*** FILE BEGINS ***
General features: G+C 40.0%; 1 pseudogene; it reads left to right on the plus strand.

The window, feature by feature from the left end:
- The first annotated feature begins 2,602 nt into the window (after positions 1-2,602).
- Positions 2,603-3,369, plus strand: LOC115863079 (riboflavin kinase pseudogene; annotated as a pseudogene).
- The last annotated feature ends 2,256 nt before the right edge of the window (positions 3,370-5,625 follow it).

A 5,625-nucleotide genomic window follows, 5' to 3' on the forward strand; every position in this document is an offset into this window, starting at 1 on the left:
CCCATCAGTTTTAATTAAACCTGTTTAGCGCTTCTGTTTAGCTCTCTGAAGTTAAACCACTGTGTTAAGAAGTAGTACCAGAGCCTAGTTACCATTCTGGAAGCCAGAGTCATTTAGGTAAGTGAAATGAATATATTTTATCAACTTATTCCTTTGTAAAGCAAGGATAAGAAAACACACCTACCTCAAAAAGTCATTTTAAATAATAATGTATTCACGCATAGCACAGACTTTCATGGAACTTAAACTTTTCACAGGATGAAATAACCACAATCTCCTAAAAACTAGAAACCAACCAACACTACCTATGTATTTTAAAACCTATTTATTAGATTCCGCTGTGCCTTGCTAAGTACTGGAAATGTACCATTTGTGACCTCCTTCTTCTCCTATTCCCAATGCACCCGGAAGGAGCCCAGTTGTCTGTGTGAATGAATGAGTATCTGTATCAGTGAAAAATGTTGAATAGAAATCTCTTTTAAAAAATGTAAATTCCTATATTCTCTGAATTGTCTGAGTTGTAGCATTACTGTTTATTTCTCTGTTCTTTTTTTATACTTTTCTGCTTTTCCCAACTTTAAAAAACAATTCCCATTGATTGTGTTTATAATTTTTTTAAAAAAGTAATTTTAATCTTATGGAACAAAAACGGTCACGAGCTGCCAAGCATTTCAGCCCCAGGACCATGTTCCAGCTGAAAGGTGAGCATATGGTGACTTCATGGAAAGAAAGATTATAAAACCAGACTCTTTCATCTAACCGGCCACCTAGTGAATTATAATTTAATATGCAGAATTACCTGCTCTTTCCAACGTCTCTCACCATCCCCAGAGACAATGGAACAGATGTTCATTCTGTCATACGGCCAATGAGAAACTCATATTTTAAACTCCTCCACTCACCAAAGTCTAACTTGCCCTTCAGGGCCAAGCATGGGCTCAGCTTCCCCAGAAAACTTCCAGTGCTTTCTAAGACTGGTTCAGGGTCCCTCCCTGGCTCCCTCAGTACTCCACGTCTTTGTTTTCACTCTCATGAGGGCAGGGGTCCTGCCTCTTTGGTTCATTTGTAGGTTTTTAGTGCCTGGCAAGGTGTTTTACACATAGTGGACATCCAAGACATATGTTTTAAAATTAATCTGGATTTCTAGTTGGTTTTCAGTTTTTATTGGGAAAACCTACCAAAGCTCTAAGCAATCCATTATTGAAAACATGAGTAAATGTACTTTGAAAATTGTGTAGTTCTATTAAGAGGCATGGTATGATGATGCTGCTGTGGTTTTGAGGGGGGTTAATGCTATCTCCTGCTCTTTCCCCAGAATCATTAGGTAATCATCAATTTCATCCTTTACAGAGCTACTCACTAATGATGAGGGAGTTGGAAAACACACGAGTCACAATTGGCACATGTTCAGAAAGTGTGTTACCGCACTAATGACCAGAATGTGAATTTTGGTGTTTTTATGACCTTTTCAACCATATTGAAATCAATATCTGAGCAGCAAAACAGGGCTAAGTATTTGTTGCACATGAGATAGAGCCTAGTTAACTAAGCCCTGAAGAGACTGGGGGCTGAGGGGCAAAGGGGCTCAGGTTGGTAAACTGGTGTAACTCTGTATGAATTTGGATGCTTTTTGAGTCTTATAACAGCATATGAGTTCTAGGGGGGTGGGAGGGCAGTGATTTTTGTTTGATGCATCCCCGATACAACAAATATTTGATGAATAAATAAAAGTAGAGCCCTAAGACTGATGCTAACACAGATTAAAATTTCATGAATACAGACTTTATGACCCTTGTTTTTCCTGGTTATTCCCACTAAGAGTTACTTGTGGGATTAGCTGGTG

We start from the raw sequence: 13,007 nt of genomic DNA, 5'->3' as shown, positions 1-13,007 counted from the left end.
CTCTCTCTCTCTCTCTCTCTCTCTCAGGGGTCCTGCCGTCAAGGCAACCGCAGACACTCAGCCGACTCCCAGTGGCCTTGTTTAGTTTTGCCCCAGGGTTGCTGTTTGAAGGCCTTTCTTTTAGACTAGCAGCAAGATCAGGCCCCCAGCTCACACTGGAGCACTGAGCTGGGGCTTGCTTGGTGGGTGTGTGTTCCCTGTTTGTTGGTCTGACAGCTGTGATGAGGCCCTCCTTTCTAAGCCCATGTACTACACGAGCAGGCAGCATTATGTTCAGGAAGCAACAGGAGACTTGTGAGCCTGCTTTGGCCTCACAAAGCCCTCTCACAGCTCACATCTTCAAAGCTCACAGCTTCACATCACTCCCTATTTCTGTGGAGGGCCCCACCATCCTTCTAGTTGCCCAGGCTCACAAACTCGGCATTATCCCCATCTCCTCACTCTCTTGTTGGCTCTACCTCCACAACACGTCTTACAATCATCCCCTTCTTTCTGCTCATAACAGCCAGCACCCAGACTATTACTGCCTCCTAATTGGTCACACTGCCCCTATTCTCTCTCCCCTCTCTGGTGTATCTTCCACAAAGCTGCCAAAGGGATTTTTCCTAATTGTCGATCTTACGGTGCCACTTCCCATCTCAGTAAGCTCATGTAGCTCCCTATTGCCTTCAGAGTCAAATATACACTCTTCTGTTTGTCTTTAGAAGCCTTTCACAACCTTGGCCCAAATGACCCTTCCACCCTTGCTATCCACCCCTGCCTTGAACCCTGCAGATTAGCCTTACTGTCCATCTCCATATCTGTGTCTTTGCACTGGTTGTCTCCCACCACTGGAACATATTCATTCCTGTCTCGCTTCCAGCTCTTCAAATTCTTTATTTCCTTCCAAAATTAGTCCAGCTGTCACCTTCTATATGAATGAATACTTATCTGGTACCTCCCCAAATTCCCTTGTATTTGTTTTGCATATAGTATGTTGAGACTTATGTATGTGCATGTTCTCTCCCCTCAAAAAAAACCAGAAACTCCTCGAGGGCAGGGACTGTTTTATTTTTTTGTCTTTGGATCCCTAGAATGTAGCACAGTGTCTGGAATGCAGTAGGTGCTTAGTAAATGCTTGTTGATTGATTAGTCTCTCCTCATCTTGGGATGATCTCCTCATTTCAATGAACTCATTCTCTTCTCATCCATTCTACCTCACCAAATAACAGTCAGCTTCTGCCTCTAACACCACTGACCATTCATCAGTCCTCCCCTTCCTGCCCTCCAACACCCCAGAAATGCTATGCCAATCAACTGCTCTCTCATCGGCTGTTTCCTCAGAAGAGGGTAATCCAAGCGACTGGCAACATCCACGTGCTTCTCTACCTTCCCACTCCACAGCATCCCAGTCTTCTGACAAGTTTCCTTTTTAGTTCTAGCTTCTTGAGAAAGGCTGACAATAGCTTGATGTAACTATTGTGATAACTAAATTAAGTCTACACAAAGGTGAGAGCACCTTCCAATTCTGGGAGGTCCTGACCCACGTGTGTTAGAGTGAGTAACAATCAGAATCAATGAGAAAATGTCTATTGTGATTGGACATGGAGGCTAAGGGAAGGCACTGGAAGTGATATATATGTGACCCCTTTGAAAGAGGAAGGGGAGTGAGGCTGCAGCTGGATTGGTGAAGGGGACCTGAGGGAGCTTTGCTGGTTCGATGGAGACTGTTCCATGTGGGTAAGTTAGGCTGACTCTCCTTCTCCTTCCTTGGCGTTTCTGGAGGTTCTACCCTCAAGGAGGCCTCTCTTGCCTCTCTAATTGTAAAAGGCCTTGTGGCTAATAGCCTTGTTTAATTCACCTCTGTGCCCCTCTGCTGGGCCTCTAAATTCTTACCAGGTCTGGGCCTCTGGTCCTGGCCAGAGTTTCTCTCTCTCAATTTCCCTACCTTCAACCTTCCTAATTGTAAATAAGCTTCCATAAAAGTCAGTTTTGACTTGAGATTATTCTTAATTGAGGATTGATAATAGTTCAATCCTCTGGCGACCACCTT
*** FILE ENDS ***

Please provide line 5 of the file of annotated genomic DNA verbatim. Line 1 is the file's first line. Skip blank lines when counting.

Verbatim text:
- The last annotated feature ends 2,256 nt before the right edge of the window (positions 3,370-5,625 follow it).